How to Decode Your Credit Report


How do you read a credit report, what does it mean and why does it matter?

Whether you’re applying for a loan, an apartment or a job, lenders, landlords and employers may view your credit report because it’s like your financial resume − It tells them your credit history, such as how much debt you have and when you pay your bills. That’s why it’s important to know how to get a credit report for free once a year from each of Canada’s two credit bureaus, TransUnion and Equifax.

Whatever your reasons for requesting a credit report − maybe you want to check it for accuracy (click here for more on disputing credit report errors) − it’s easier to understand once you know the type of information included and the meaning of the codes being used. Let’s crack the codes!

What information is in your credit report?

A credit report lists everything that’s happened in your life that has to do with credit, such as:

  • Your name, age and address
  • Your job and where you work
  • What debts you have, including your credit cards, retail or store cards, lines of credit and loans
  • Your repaying habits (pay late or on time, do you only make minimum payments)
  • If you’ve ever passed an NSF (non-sufficient funds) cheque
  • Bank accounts closed because you owed money/committed a fraud
  • Bankruptcy or a court decision against you that relates to credit
  • Debts sent to collection agencies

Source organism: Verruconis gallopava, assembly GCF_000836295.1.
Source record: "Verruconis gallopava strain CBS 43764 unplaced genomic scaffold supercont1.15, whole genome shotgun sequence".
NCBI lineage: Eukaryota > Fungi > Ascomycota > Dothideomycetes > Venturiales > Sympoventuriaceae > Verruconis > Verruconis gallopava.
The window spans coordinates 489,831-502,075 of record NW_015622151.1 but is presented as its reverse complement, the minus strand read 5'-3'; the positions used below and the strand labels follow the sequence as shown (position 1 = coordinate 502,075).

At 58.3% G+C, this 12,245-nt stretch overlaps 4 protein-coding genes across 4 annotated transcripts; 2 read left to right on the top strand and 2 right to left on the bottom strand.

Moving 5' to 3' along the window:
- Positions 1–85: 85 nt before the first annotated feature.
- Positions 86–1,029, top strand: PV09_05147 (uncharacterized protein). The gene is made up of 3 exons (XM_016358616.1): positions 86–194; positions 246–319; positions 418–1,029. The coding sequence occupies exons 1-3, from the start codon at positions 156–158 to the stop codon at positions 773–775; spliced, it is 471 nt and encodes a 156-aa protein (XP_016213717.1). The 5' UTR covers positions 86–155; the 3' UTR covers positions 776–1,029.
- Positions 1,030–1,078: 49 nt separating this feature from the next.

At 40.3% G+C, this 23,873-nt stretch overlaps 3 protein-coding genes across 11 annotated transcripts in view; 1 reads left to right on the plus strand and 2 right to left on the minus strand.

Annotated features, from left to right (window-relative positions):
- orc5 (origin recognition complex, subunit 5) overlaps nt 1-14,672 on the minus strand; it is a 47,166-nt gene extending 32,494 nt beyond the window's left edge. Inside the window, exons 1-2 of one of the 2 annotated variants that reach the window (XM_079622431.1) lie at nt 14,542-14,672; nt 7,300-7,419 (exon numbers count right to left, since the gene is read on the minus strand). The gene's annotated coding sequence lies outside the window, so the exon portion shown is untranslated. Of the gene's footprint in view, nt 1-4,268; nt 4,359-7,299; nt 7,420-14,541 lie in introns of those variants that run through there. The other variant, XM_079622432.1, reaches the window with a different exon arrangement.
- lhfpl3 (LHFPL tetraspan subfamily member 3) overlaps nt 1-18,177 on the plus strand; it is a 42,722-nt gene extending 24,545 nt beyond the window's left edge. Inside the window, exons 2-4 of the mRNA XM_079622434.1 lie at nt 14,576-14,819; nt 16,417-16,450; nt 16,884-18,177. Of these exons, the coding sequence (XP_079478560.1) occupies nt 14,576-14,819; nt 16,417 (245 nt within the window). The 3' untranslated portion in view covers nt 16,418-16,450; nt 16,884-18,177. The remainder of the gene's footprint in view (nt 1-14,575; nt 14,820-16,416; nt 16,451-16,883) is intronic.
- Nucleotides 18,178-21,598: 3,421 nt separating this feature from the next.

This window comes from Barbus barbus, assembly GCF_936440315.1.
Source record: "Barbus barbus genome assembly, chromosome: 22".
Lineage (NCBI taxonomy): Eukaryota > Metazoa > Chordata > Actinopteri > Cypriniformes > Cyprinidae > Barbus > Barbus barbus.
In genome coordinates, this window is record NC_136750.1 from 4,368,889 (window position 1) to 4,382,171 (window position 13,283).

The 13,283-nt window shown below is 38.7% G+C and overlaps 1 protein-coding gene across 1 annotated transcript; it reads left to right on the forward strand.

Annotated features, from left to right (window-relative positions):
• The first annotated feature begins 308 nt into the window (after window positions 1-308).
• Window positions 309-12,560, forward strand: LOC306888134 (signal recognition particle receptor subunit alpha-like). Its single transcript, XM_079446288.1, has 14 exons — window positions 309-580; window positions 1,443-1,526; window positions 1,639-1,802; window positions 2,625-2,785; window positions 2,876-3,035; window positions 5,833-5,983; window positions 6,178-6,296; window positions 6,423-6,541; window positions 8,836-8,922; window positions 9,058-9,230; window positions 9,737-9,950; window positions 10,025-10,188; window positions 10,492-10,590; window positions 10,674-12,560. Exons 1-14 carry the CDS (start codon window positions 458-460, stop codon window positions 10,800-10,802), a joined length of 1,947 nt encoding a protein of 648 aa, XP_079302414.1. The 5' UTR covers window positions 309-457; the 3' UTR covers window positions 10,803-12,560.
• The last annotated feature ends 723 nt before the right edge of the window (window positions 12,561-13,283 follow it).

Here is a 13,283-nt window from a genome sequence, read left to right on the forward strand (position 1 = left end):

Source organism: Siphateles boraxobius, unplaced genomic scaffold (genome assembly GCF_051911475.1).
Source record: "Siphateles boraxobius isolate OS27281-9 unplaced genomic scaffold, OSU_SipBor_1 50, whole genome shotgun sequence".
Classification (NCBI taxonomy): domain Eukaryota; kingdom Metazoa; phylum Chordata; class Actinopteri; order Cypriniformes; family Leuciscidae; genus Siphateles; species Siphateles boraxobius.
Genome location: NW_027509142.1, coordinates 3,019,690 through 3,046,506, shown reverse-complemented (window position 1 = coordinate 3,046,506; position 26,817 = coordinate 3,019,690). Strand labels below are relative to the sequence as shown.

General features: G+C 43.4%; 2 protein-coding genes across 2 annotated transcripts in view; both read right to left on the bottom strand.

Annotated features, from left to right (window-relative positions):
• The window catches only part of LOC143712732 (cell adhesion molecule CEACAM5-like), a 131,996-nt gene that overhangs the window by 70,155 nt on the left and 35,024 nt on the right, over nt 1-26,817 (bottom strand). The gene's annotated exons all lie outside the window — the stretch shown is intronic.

• Inquiries from lenders and others who have requested your credit report in the past three years
  • Liens (i.e. a creditor you owe money to has the right to keep an item of property belonging to you until your debt is paid)

What do those strange codes in your credit report mean?

This is the part that might confuse some people, but it’s just a matter of knowing the meaning of the letters and numbers that you see on your credit report. Here’s what they mean:

Letters indicate the type of credit you're using

I = Installment credit — Regular payments in fixed amounts, like a car loan.

O = Open status credit — Borrowing up to a limit, like with a mobile phone account.

R = Revolving or recurring credit — A regular credit card

M = Mortgage loan — A loan used to purchase a home


Numbers indicate when you make payments

0 = No rating because you haven’t used the credit yet

1 = Paid within 30 days of billing

2 = Late payment: 31 to 59 days late

3 = Late payment: 60 to 89 days late

4 = Late payment: 90 to 119 days late

5 = Late payment: more than 120 days late, but not yet rated “9”

6 = This code isn’t used

7 = Making regular payments using debt management

8 = Repossession: For example, if you give back your car or it is taken back by the lender because you are behind in loan payments.

9 = Written off as a “bad debt”/Sent to collection agency/Bankruptcy


With a credit score, a high number is positive, but on a credit report, the highest number reflects badly on your record. You’re aiming for low numbers here, like in golf. So, if you have a regular credit card, and you receive a rating of R1 (which means you have a credit card, for instance, that is always paid within 30 days), that’s the best possible rating. It means you use your card, and then pay on time.


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